A More Thorough Understanding of Bruxism

thorough understanding of bruxismYour teeth can become damaged in several ways, from accidental trauma to a cavity (or hole) caused by tooth decay. Sometimes, however, your teeth can damage themselves, particularly when you grind them together excessively. Also known as bruxism, consistent grinding can slowly but surely weaken your teeth, making them more susceptible to cracks, fractures, and pieces chipping off of them. Since bruxism often occurs at night, your best chance at detecting and treating the condition may lie in visiting your dentist for routine cleanings and examinations.

When Teeth-Grinding Becomes a Problem

The act of clenching and grinding your teeth isn’t dangerous in itself. After all, that’s how your teeth bite and grind your food before digestion. Without food between them, however, your teeth have nothing to grind against but each other, and the friction can eventually wear down your teeth’s chewing surfaces. If left untreated, the pressure can also lead to damage to your jaw’s joints (TMJs), increasing your risk of TMJ disorder.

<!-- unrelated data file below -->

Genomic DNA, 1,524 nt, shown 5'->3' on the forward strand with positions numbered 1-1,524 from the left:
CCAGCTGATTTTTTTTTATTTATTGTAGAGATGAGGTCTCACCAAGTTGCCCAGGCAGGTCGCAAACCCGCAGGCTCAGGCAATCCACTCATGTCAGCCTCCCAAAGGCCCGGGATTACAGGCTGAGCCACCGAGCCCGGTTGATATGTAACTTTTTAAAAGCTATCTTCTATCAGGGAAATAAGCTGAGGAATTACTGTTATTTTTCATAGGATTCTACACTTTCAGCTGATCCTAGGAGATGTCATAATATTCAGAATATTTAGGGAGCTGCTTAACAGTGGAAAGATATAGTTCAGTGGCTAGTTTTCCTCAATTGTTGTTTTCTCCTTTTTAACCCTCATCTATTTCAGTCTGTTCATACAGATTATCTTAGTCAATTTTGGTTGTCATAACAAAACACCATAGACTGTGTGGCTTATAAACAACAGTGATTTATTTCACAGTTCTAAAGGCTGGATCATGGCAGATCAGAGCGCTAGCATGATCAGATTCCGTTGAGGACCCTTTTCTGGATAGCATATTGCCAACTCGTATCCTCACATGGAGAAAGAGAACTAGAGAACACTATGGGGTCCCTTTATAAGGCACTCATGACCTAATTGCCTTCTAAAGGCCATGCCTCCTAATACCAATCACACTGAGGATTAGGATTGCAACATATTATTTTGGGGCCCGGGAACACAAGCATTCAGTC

The Common Causes of Bruxism

Unconscious teeth-grinding can have a number of different factors, though they tend to revolve around issues with your bite’s alignment and comfort, or excessive tension in your jaw’s muscles. Common causes of bruxism can include;

Signs that You’re Grinding Your Teeth Too Much

Though your dentist may be the first to warn you of bruxism, you might notice certain symptoms before your routine visit that could hint at the condition, such as;

  • Increased tooth sensitivity
  • Pain and soreness in your face muscles
  • Chronic headaches, especially when you wake up in the morning
  • Tightness in your jaw muscles
  • The feeling that your teeth no longer fit well together when you bite down


Dr. Bob Jing has served patients and their families across Dallas/Ft. Worth for many years. Together with his caring, compassionate, and highly-skilled team at 7 Day Dental, Dr. Jing is dedicated to making good dental health available to as many people as possible. To learn more, or to schedule a consultation or appointment, contact our office closest to you at 817-405-2001 on Jacksboro Highway, or at 817-405-0195 on Seminary Drive.